This is a wonderful movie to experience, with its flaws and successes. I would recommend this for anyone who enjoys emotion and drama. I give this movie 4.1 out of 5 stars.

Rating: PG

Running Time: 94 minutes

Advertisements

Tags: , , , , , , , , , ,

9 Comments on “Days of Heaven”

  1. Brandon April 24, 2012 at 12:43 PM #

    Nice review of a sublime film.

    Like

    • jeffro517 April 24, 2012 at 4:35 PM #

      Thanks! I had not seen this film prior to this week. It is really a beautiful movie that should receive more credit than it does.

      Like

Trackbacks/Pingbacks

  1. Coming Soon: Fall and Winter of 2013 – Part III | Did You See That One? - October 18, 2013

    […] McGregor (The Impossible), Benedict Cumberbatch (The Hobbit: An Unexpected Journey), Sam Shepard (Days of Heaven), and Chris Cooper (The […]

    Like

  2. Chicago | Did You See That One? - May 3, 2014

    […] including Renee Zellweger (Cold Mountain), Catherine Zeta-Jones (The Terminal), and Richard Gere (Days of Heaven). The film also features John C. Reilly (We Need to Talk About Kevin) and Queen Latifah […]

    Like

  3. Out of the Furnace | Did You See That One? - July 21, 2014

    […] Hunting), Woody Harrelson (The Thin Red Line), Willem Dafoe (Mississippi Burning), and Sam Shepard (Days of Heaven). Rounding out the cast is the talented Zoe Saldana (Star Trek Into […]

    Like

  4. First Knight | Did You See That One? - September 9, 2014

    […] (Airplane!). The movie stars Sean Connery (Indiana Jones and the Last Crusade), Richard Gere (Days of Heaven), Julia Ormond (Sabrina), and Ben Cross (Chariots of […]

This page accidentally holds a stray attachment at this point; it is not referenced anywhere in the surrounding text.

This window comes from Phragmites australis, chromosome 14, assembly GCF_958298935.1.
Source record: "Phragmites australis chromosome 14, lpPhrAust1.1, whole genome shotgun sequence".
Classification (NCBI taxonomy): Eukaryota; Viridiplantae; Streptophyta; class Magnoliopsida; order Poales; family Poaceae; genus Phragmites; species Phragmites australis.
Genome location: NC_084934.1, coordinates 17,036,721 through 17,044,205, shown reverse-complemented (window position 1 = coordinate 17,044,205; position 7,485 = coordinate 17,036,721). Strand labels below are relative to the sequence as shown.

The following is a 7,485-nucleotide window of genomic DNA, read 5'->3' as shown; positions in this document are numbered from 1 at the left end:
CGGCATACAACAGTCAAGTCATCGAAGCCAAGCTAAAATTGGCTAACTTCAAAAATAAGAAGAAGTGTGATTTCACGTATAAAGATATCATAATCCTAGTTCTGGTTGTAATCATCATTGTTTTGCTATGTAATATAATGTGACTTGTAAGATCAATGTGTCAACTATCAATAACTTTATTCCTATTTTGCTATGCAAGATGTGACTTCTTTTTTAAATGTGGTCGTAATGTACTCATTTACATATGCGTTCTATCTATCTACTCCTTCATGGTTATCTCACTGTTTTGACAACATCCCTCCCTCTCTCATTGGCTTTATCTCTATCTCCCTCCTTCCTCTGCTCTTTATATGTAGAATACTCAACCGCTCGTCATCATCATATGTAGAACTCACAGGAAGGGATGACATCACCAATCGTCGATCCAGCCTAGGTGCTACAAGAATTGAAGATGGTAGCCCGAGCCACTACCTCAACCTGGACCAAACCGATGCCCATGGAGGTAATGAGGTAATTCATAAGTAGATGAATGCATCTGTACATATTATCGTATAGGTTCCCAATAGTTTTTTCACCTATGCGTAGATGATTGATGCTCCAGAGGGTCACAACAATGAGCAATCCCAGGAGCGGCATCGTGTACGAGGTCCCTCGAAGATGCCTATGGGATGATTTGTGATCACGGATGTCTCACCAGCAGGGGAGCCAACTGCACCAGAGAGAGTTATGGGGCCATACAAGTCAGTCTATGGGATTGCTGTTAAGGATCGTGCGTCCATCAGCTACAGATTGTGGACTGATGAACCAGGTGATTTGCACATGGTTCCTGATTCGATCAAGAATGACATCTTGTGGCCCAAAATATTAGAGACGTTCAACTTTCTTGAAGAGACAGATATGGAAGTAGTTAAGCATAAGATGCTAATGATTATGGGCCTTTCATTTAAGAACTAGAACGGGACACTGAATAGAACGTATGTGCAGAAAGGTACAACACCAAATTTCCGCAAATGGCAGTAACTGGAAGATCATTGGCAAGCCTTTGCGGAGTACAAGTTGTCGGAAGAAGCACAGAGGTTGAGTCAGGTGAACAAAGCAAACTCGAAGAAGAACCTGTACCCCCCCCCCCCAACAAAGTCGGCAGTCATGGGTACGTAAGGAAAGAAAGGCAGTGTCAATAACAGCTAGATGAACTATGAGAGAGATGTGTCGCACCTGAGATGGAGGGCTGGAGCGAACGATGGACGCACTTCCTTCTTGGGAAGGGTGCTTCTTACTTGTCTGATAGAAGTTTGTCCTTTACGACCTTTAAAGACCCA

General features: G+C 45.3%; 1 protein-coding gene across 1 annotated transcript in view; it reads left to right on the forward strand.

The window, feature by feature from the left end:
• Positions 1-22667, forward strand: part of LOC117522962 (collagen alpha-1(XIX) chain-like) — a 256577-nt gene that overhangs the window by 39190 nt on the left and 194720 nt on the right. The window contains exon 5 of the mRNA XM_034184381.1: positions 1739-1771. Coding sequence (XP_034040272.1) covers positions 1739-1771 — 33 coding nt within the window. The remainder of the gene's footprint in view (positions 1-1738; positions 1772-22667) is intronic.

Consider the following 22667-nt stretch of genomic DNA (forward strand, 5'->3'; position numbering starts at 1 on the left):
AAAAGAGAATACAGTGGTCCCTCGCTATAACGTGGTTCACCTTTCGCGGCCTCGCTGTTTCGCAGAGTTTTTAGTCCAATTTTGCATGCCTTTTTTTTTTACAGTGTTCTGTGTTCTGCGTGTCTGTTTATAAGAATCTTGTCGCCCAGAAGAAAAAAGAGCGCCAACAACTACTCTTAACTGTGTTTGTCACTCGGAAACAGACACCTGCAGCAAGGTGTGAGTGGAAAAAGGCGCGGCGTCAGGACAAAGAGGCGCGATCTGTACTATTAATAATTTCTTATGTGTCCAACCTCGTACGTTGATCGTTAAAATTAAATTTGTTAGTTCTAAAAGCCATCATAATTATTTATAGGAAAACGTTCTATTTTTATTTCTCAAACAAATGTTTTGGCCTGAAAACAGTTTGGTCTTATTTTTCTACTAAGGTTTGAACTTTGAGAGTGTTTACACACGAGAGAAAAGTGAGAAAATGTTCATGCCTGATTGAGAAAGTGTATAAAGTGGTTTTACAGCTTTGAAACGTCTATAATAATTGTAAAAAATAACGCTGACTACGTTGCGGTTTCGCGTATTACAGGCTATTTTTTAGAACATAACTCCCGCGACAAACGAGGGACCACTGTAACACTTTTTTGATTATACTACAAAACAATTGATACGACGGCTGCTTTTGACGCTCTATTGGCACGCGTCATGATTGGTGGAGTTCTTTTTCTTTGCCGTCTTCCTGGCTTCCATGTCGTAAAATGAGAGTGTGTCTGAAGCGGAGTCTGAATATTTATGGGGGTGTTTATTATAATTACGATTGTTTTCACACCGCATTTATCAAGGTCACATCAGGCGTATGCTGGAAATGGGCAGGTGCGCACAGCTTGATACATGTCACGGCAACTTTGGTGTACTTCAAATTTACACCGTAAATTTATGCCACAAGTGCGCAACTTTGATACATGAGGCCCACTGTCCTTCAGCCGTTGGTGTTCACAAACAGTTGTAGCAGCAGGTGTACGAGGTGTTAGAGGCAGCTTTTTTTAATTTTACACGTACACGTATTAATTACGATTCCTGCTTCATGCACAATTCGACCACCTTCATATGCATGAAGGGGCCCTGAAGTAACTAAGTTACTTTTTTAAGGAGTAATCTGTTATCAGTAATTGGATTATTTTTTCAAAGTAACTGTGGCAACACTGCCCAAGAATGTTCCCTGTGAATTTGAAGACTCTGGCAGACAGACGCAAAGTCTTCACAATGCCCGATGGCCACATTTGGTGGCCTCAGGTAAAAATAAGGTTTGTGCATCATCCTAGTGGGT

Like

  5. The Assassination of Jesse James by the Coward Robert Ford | Did You See That One? - October 18, 2014

    […] with Brad Pitt (Fury) and Casey Affleck (Out of the Furnace). The cast also includes Sam Shepard (Days of Heaven), Sam Rockwell (Moon), Jeremy Renner (American Hustle), and Garret Dillahunt (Looper). Also […]

    Like

  6. Autumn in New York | Did You See That One? - May 5, 2015

    […] with the screenplay written by Allison Burnett (Ask Me Anything). The cast includes Richard Gere (Days of Heaven), Winona Ryder (The Age of Innocence), Elaine Stritch (Monster-In-Law), Anthony LaPaglia (The […]

    Like

  7. Badlands | Did You See That One? - January 20, 2016

    […] Malick (Days of Heaven) began work on this film, his debut feature as director, when he was in his second year at the […]

    Like

Leave a Reply

Fill in your details below or click an icon to log in:

WordPress.com Logo

You are commenting using your WordPress.com account. Log Out / Change )

Twitter picture

You are commenting using your Twitter account. Log Out / Change )

Facebook photo

You are commenting using your Facebook account. Log Out / Change )

Google+ photo

You are commenting using your Google+ account. Log Out / Change )

Connecting to %s

%d bloggers like this: